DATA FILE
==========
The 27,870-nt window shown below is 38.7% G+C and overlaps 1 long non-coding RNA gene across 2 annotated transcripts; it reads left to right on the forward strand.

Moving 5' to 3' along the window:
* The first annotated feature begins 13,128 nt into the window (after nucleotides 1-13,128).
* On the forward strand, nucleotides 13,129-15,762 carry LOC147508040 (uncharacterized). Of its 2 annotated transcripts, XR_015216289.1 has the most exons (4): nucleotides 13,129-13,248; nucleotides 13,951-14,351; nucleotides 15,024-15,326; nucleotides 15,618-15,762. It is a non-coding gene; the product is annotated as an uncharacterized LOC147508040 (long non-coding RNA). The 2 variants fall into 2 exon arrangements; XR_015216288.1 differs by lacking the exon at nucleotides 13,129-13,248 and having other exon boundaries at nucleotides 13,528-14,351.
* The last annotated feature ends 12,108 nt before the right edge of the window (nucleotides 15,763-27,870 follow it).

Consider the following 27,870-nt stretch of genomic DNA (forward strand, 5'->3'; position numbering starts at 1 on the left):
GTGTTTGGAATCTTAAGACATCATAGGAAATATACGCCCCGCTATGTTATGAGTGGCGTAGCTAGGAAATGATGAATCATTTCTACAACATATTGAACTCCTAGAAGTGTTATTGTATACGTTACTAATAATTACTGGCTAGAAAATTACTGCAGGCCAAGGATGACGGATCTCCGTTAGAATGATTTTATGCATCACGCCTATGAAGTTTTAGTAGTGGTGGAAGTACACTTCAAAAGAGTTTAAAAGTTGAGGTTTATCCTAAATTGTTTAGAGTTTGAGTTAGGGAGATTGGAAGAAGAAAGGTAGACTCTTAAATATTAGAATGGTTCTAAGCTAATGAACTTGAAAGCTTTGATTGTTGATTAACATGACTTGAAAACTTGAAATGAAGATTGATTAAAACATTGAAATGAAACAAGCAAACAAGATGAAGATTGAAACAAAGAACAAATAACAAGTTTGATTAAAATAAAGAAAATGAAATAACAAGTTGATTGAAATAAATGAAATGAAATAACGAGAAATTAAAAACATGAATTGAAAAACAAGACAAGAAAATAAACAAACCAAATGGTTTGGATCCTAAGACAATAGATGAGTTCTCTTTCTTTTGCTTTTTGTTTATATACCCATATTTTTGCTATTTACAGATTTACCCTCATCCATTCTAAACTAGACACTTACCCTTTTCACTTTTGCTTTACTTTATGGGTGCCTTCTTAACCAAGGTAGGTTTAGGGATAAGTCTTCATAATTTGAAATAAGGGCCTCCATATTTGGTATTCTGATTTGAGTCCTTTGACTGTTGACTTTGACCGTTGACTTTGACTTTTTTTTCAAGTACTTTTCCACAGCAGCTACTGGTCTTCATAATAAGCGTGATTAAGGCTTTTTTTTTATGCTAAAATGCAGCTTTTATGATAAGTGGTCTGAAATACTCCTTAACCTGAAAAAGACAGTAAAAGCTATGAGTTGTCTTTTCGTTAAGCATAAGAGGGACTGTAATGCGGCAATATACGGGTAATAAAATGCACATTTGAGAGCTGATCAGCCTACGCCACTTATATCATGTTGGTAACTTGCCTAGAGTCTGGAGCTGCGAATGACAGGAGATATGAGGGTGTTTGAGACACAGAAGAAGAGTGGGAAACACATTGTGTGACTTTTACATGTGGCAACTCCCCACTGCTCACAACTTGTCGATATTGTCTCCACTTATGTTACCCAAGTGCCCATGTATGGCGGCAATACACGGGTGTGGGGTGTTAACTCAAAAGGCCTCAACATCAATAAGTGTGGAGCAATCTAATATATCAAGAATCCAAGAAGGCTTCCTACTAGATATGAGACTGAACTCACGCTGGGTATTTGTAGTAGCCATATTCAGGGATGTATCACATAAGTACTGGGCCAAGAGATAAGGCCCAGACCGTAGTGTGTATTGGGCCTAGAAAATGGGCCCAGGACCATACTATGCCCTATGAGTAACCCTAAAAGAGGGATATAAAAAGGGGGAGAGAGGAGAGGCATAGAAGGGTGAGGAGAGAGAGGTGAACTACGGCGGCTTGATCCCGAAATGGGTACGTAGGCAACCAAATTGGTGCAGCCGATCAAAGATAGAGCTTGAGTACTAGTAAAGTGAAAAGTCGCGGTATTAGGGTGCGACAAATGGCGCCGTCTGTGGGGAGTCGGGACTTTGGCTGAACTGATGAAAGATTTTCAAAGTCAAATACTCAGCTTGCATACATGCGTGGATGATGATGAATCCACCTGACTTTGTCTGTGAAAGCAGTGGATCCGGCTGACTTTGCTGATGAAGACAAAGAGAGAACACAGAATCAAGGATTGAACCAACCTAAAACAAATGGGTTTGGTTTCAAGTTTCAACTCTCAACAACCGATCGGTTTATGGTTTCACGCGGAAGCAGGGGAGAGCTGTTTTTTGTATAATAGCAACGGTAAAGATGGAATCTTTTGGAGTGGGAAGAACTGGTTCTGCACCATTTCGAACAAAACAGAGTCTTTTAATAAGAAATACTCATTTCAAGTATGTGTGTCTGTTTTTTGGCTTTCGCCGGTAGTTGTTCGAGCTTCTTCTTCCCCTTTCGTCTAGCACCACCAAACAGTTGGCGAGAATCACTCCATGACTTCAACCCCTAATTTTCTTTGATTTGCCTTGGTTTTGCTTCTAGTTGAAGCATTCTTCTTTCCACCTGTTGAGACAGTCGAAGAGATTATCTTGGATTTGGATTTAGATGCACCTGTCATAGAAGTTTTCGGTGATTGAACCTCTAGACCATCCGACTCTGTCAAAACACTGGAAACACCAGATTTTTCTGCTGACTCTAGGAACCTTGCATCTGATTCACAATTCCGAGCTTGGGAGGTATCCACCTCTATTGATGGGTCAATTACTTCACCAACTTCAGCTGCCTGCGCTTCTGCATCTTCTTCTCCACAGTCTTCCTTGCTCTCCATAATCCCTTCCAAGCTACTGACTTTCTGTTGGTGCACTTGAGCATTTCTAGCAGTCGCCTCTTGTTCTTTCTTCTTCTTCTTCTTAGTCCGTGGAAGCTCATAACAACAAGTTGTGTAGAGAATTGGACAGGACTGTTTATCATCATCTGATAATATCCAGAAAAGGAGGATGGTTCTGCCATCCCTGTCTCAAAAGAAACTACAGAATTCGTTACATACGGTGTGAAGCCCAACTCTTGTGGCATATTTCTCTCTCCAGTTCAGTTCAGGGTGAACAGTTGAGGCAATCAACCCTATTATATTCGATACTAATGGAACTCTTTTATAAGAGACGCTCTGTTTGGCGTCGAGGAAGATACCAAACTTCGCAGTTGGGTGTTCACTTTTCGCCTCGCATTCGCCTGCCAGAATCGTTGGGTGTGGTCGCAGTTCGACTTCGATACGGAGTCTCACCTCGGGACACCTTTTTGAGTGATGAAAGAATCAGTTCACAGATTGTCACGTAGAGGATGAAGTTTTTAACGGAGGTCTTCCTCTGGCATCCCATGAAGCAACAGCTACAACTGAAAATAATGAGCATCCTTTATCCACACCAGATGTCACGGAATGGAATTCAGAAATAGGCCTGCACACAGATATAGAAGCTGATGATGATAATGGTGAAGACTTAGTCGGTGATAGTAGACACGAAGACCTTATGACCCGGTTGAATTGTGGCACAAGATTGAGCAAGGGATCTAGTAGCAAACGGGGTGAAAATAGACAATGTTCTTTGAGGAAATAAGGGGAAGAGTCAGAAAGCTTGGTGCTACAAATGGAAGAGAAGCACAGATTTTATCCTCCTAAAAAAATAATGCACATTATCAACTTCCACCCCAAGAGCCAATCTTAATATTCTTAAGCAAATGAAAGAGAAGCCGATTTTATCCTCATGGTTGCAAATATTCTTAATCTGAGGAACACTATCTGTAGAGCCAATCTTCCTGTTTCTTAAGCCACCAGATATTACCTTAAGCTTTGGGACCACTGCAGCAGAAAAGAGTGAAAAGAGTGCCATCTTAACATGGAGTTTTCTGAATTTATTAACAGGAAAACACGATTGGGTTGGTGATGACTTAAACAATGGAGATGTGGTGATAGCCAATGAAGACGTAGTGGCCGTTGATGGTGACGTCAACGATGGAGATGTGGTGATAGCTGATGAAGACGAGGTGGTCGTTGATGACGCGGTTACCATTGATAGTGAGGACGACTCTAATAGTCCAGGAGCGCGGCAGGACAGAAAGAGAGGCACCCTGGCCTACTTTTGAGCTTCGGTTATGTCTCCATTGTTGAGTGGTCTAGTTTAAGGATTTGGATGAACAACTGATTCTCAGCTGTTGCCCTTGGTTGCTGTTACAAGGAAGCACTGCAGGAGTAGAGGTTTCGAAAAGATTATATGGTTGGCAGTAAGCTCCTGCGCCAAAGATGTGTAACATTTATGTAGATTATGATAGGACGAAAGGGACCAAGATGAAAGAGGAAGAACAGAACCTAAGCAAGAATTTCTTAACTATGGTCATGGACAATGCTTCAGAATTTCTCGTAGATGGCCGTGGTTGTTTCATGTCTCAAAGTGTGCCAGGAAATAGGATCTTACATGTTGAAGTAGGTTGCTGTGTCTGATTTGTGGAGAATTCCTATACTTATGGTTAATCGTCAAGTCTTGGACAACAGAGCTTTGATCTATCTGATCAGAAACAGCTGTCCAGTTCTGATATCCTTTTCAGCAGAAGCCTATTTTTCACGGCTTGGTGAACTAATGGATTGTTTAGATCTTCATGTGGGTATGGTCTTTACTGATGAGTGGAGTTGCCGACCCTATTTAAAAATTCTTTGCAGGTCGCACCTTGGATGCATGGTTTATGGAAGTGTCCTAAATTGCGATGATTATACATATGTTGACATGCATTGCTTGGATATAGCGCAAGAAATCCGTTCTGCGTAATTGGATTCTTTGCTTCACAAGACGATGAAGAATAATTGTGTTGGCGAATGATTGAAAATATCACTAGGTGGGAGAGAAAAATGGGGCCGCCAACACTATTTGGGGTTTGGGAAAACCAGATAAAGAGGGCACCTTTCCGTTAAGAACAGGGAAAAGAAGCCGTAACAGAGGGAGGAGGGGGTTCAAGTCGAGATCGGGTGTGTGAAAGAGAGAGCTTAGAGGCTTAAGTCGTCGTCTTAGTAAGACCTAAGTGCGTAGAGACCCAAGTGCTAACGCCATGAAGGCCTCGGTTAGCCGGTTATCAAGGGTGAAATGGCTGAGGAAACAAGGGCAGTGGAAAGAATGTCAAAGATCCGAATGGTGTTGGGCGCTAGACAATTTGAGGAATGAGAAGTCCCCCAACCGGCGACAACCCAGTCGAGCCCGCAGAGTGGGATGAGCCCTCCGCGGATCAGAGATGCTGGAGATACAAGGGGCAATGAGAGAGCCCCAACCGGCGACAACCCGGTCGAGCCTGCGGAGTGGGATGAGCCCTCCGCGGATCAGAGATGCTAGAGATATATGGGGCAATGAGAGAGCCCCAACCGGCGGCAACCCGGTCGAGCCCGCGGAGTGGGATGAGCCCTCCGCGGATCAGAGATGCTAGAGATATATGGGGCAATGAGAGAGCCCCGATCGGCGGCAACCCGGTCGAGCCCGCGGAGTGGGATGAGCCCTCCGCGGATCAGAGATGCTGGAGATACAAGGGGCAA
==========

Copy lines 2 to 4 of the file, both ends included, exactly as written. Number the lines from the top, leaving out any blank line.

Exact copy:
Moving 5' to 3' along the window:
* The first annotated feature begins 13,128 nt into the window (after nucleotides 1-13,128).
* On the forward strand, nucleotides 13,129-15,762 carry LOC147508040 (uncharacterized). Of its 2 annotated transcripts, XR_015216289.1 has the most exons (4): nucleotides 13,129-13,248; nucleotides 13,951-14,351; nucleotides 15,024-15,326; nucleotides 15,618-15,762. It is a non-coding gene; the product is annotated as an uncharacterized LOC147508040 (long non-coding RNA). The 2 variants fall into 2 exon arrangements; XR_015216288.1 differs by lacking the exon at nucleotides 13,129-13,248 and having other exon boundaries at nucleotides 13,528-14,351.